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MG MGB Technical - MGB 1964 wouldn't start

I have just replaced the head gasket on my MGB and mostly it went reasonably well, except for losing the heater valve to cable connector.

The problems started with starting it again. It turned over, fired once on one cylinder and the starter released. Again and again, with full, half and no choke, full, part and no throttle and all manner of combinations.
So I worked systematically, checking the points, cleaning them and replacing them, setting the static timing each time. Measured the resistance of each HT cable, through to the plug tips. Cheched the firing order, whether there was a spark at each plug. Checked the float chambers, at which point, the needle valve in one carb started to leak. Checked the manifold was bolted on properly. Scared myself with the dismal cold compression. (I suspect my 30 year old tester isn't the greatest.)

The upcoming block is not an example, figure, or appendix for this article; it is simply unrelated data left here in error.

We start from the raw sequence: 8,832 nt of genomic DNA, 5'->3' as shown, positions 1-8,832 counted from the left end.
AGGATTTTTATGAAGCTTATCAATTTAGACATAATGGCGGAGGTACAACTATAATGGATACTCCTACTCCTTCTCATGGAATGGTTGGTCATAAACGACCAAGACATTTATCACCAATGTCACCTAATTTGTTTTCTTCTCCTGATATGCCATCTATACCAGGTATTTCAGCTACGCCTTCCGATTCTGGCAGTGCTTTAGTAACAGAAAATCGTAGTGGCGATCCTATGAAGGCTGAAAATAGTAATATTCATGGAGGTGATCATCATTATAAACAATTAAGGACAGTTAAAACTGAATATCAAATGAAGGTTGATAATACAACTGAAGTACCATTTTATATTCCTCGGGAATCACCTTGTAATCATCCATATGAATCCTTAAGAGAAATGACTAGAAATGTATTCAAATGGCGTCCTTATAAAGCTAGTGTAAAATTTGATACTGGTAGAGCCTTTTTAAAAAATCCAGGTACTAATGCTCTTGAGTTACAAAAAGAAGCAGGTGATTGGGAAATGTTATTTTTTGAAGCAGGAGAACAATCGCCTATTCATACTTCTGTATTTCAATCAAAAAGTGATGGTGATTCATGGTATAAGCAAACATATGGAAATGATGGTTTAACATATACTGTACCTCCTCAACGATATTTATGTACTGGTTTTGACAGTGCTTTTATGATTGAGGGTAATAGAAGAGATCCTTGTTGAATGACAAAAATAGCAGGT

It was only when I took the air filters off to see if something was blocking the carbs that I discovered that one of the carburettor dampers was empty. That was it!
Has anyone had the same thing happen to them? I still can't believe it.

Mike Standring

It doesn't sound like the cause of the non starting to me.
Mike Ellsmore

1. Was the engine running reasonably before you did the gasket?
2. What gasket did you use?
3. Did you check the valve clearances after head replacement? You don't mention it so assume you didn't and the valve train is the most likely cause of compression loss.